Crowd logistics: transforming the face of last mile delivery

Last mile logistics comprises a large share of the total delivery cost. A variety of collaborative economy business models are rapidly emerging and growing across the globe, changing the way logistics services were traditionally provided and consumed. They are driven by technological, economic and societal factors.

Crowdsourcing logistics (or crowd logistics) is one of the possible strategies for providing fast shipping services. Crowdsourcing logistics is defined as the outsourcing of logistics services to a mass of actors.

To get a better understanding of the industry, a multiple case study of firms operating in crowd logistics was conducted by JAMK University of Applied Sciences student Brian Odongo.

The seven elements of crowd logistics business model
First, Brian described seven elements to describe a crowd logistics business model. These were identified based on technologies enabling crowd logistics. Moreover, two main classifications were identified, the so-called B2C and P2P companies finally it was indicated how crowd logistics impacts last mile efficiency.
Crowd logistics platforms enable individuals and other actors such as tech entrepreneurs and traditional logistics firms to offer new services. This creates new employment, flexible working arrangements thus helps smaller retailers to reach a wider market and customer base. Crowd logistics also make markets more competitive and efficient by improving matching between demand and supply. In addition to the role of mobile technology, societal drivers such as population density also appear to play an important role in the development of crowd logistics. Increasing population density within cities has provided the basis for a critical mass which is the backbone of crowd logistics platform.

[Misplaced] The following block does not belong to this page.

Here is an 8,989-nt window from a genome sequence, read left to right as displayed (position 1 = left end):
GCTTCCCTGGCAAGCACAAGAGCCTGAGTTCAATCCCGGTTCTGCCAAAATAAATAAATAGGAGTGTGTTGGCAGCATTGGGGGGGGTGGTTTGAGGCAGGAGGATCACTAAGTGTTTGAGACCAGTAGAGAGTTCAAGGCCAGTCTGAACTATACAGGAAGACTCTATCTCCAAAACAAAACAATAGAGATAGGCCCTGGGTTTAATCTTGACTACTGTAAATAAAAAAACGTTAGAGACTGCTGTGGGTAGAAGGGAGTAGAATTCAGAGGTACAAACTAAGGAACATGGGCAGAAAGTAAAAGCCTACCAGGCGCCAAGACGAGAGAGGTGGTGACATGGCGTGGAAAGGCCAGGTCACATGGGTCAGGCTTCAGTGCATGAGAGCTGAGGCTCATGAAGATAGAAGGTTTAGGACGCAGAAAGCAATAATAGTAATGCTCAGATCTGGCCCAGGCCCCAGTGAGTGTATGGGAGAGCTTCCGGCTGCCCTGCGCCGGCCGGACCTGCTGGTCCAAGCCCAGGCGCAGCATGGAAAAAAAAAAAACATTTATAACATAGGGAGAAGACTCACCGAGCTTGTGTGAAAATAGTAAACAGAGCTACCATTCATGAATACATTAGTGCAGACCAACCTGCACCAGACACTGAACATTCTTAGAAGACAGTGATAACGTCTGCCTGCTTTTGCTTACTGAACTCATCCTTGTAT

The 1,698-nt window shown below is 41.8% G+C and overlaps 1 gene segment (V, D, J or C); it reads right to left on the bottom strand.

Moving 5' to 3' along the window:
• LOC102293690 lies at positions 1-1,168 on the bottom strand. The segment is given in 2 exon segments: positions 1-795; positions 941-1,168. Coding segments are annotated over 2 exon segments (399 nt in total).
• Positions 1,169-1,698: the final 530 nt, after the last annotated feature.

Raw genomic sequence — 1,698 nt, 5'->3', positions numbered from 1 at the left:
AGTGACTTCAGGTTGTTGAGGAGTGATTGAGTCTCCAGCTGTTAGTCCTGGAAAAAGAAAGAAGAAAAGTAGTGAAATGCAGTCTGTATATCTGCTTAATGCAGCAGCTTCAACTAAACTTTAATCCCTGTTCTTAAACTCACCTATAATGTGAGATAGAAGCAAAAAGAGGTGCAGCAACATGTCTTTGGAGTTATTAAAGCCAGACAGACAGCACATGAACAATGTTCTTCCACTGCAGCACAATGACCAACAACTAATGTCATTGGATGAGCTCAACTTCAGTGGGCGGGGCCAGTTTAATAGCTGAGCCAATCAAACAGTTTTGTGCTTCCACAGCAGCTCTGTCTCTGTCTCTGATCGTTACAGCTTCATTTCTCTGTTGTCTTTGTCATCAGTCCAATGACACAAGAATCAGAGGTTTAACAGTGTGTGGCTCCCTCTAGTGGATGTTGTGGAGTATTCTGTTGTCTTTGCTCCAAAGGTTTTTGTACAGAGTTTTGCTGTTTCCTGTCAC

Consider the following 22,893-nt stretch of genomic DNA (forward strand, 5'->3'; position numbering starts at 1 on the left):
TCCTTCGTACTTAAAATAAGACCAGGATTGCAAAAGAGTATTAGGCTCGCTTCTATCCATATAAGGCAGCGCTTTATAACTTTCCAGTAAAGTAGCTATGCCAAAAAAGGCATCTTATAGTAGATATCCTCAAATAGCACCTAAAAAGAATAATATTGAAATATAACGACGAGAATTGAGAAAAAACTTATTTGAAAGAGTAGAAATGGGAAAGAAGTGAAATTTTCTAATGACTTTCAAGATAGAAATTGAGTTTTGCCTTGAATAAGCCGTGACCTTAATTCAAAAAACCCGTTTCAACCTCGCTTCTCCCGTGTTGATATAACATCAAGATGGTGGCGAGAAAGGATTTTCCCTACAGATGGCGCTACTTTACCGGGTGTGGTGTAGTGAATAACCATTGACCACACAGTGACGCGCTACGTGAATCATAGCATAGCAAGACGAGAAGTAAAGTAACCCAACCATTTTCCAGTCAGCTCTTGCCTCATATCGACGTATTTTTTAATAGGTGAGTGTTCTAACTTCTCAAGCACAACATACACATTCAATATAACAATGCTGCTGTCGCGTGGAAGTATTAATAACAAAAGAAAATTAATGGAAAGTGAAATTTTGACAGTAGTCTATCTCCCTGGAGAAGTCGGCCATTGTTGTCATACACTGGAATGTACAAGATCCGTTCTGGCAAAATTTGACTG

Many start-ups
The thesis presents an overview of crowd logistics initiatives in Europe and outside Europe. Uber has provided an insightful blueprint on how to bring service providers and clients together. One of the objectives for the thesis was to find out if the “sharing economy” approach really works for both people and freight? The development of “uberization” for shipping solutions is real. The growing number of crowd logistics startups in the recent years suggests that the interest in this subject is increasing.

Crowd logistics has been introduced, mostly in urban logistics and facilitated by the development of ICT e.g. matching algorithms, track-and-trace, and routing software. The main motivation for a company to implement a crowd logistics strategy lies in the potential of economic benefits. The positive economic and delivery times impact is demonstrated through simulations and analytical models, showing as for same day delivery or on-demand delivery crowdsourcing can lead to a lower cost for the shipping company and then a lower price for the consumer.

The main result of applying crowd logistics is in an effort to reduce the overall number of delivery vehicles in the cities’ streets and by exploitation of the idle spaces in people cars, those leading to a reduction in travel distances and consequently in lower carbon emissions. Crowd logistics also promotes cycling, use of scooters, delivering by foot etc all which are environment-friendly compared to traditional delivery trucks.

Read the full thesis here.

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